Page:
The Midget relies on heavy riffs, melodic lead guitar lines and a solid and subtle rhythm duo. Pesonen (or Samuel Wormius) is the obvious star of the Opium Dreams with his guitar playing and his immense vocal performance but his companions delivered a captivating performance too. They’re able to transcend some of the conventions of the genre by inflicting some deep introspective moments in their songs. They’re the type of bands that can rock hard but also know when to slow down and just make their emotional baggage talk.

Pushing Cardinals Folly, Garden of Worm or Serpent Warning (Pesonen used to sing for ‘em) to the sidelines, The Wandering Midget are the definite contenders to the Throne of Finnish Doom Metal. This is a masterpiece.

Tuesday, 13 June 2017

The Snack Series - Doritos Mojo Citron & Doritos Heatwave

Doritos Dinamita mojo citron - 4/5

Another of those special Doritos experimental flavors. Compared to the others, this one isn't spicy. There's a little tangy but the dominant flavor is lime. The corn flour taste is predominant too and it's enjoyable.

I really appreciate the circular shape of the chip. It's easy to put in your mouth (in a phallic kind of way) and it makes the experience more complete. The crispiness of the chip is also a big plus.

Doritos are making some really avant garde tortillas right now and it's a resounding success. I really hope they do bigger bags of this series

Doritos heatwave - 3/5

In one of my earlier snack reviews, I proclaimed that the Doritos Chili & Lime were their spiciest ever but damn, the new Heatwave flavor is the new champion. 

There's something weird about 'em as they're not as crispy as their other tortilla chips.They're somewhat more granular and fragile. It's not something detrimental though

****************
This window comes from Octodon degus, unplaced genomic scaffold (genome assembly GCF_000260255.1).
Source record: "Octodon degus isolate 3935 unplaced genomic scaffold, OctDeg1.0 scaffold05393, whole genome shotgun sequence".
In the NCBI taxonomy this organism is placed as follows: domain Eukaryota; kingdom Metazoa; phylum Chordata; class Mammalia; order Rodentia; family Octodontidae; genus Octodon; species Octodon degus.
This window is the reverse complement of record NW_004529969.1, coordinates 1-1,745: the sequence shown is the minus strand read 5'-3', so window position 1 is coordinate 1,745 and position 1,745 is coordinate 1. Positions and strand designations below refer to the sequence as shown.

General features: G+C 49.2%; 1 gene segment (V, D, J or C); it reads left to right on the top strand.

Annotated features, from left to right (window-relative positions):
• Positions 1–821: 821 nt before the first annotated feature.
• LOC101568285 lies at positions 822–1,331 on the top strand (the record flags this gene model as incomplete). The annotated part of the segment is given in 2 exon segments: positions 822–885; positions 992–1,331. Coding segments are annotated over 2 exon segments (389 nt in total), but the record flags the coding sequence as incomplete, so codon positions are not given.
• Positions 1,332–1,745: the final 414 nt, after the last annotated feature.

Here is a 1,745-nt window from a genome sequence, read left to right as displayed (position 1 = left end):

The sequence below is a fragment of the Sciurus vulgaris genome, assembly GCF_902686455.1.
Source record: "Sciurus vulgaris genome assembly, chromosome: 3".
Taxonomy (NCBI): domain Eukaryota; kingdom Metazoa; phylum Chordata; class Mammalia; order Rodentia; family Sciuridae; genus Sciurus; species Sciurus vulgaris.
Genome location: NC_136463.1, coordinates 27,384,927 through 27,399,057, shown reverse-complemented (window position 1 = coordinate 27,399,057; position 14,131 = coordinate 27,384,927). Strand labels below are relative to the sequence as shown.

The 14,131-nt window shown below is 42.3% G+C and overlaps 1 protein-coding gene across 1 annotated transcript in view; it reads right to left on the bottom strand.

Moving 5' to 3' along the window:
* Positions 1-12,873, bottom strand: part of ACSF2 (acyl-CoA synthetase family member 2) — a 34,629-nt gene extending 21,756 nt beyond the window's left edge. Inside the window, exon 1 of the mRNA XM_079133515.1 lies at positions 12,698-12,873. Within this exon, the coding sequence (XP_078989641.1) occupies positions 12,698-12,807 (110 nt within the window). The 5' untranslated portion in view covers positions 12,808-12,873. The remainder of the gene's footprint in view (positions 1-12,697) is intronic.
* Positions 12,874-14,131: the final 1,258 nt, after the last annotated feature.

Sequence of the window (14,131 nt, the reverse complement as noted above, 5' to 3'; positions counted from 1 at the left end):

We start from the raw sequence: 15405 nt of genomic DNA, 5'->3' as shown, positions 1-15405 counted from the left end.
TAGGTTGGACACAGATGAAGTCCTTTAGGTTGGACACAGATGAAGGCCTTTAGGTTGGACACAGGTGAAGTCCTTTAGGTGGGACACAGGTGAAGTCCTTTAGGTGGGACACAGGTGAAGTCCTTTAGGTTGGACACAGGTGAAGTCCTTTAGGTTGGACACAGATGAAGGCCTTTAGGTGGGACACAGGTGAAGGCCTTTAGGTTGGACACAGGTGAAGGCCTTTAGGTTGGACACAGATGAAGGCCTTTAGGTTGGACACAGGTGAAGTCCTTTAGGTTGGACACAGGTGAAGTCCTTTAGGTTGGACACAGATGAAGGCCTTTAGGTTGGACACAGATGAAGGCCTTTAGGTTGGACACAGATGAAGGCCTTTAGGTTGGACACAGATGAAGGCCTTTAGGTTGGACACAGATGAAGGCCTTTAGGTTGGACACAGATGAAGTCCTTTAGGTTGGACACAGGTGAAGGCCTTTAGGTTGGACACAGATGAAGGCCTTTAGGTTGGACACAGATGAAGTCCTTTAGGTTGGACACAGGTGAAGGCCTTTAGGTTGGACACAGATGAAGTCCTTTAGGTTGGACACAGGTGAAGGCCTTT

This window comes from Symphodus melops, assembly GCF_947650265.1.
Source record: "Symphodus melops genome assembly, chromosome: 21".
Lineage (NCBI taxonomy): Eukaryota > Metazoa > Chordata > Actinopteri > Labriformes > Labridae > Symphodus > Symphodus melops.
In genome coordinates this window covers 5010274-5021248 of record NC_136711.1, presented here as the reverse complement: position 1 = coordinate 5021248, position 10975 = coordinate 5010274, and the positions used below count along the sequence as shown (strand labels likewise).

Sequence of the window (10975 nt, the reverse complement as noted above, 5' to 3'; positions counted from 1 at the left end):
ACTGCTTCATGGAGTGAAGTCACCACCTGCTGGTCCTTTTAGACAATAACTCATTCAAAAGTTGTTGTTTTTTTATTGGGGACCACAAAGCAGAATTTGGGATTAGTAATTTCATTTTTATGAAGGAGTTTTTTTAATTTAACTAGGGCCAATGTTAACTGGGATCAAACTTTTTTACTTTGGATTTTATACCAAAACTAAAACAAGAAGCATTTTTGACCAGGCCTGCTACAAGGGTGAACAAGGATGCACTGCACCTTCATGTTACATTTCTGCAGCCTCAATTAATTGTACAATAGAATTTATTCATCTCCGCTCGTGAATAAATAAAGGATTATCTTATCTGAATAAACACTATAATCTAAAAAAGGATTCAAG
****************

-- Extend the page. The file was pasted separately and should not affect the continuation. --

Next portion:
The taste is at first really BBQish but then turns into an explosion of heat! The spiciness stays vibrant for a while too.I'll be honest, I'll admit that they were a bit too much for me. Still, They're good! Try them now as they're only available for a limited time.

Friday, 9 June 2017

Possessed Steel – Possessed Steel (2014) / 80%


The Toronto band is about to release their new record so let’s go back to their debut EP before they do, shall we? The quartet plays honest and powerful epic heavy metal. They’re in between bands like Cauldron, Phantom, Axxion and Cromlech if we’re talking about the trad metal scene found in the Ontario metropolis. They have the doomy and uber epicness of Cromlech and the speed and charisma of their other brethren.

After a short classical piano introduction, we’re served four songs about mythology (Greek, Nordic & Roman) and fantasy. Rest assured, it’s done in a manly Manowar-esque kind of way and not in a wimpy LARP/Rhapsody way. Sullivan’s vocal delivery is clean and somewhat powerful but can spit some venom when it’s necessary, he’s pretty decent even if Possessed Steel isn’t the kind of band with legendary vocal acrobatics. I’ve learned to like barely adequate singers in heavy metal (see Angel Sword or Scalare) as they give the bands a charming and welcoming feel. Nonetheless, Possessed Steel’s vocal identity is a bit above average as far as I’m concerned.

At times, they remind me of a tighter and to the point Atlantean Kodex as they’re classy but still true to the roots of what makes heavy metal a compelling genre. I guess that’s the sound you try to get when you worship both Manilla Road and Omen? Three of the songs are around the six minute mark and they’re packed with metal nutriments. They do need to work on some aspects of their compositions to make them a bit more cohesive (judging by the first track from their new one, they did it) but I enjoyed the EP a lot.